The family of a Scottish man detained in India for six years has said his life depends on the intervention of Lord Cameron, the new Foreign Secretary.
Jagtar Singh Johal, a Sikh activist, faces terror charges in connection with political violence in the north of the country.
His brother has written to Lord Cameron and asked him to meet the family to press for Mr Johal’s release.
The Government said it was committed to seeing the case resolved.
Mr Johal, from Dumbarton, West Dunbartonshire, was arrested in India in November 2017, weeks after his wedding there.
He claims he was tortured in the early days of his detention – an allegation the Indian authorities strongly deny.
Lord Cameron is the sixth Foreign Secretary to hold the brief since his arrest.
Speaking to BBC Radio’s Good Morning Scotland, Gurpreet Singh Johal said: “From day one it’s been difficult. It’s 2,208 days since my brother has been arbitrarily detained in an Indian jail and this government has failed.”
‘As well as he can be’
He said he last spoke to his brother from prison on Oct 18 when he seemed to be trying to “put light at the end of the tunnel”.
He added: “He was as well as he can be. He’s hopeful that in the next six months or so he can at least be out on bail, but that’s as much as I know.
“My brother’s life depends on what David Cameron decides to do and whether he decides to call for Jagtar’s release to bring him back home.”
‘I will keep fighting’
In his letter to Lord Cameron, Mr Johal, who is a Labour councillor, wrote: “It is extremely distressing to build up to meeting face to face with the foreign secretary, only for them to move on to a new job a few months later.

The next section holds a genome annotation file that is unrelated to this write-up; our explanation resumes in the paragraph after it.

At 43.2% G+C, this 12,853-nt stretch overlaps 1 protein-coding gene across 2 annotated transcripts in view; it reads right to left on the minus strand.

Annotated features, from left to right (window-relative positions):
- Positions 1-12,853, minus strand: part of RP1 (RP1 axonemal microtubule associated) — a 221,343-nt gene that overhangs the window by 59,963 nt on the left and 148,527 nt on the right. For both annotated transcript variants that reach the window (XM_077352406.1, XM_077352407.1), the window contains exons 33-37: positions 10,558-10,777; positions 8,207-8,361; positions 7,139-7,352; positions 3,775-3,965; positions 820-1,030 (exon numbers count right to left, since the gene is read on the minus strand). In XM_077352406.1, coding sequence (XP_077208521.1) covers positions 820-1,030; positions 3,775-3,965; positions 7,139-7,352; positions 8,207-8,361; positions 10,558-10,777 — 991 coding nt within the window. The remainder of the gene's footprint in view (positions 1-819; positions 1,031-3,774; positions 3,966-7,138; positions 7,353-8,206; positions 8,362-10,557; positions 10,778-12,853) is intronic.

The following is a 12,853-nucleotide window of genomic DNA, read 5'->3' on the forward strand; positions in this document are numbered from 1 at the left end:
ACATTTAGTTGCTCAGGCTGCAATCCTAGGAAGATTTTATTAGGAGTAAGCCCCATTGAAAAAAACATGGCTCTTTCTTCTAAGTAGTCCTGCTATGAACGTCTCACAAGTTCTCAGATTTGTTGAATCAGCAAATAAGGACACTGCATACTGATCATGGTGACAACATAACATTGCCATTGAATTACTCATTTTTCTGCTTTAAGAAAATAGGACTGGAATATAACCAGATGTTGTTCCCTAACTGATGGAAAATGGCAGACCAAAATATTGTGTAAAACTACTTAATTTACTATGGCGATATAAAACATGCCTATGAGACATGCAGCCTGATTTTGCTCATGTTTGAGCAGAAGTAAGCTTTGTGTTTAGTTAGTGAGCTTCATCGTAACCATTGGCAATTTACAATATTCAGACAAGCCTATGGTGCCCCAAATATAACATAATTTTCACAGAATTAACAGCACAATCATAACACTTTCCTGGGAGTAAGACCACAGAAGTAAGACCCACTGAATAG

“Each time a new foreign secretary has been appointed, I have had to start all over again. It is exhausting, but I will keep fighting to bring my brother home.”
He ends the letter by saying he believed Lord Cameron, who was prime minister from 2010 to 2016, would be able to “leverage the strength of Britain’s long-standing relationship with India” and his “personal relationship with its leaders” to seek his brother’s release.
Mr Johal’s trial for the eight most serious cases against him started in 2022 but he has not been convicted of any crime.
In May last year a UN panel of human rights experts found his detention was arbitrary – in other words lacked legal basis – and he should be released.
The Indian authorities have always maintained that due process is being followed in the case.
The Foreign, Commonwealth and Development Office said: “The UK Government is committed to seeing Jagtar Singh Johal’s case resolved as soon as possible. We continue to provide consular assistance to Mr Johal and his family and have consistently raised his case directly with the government of India.”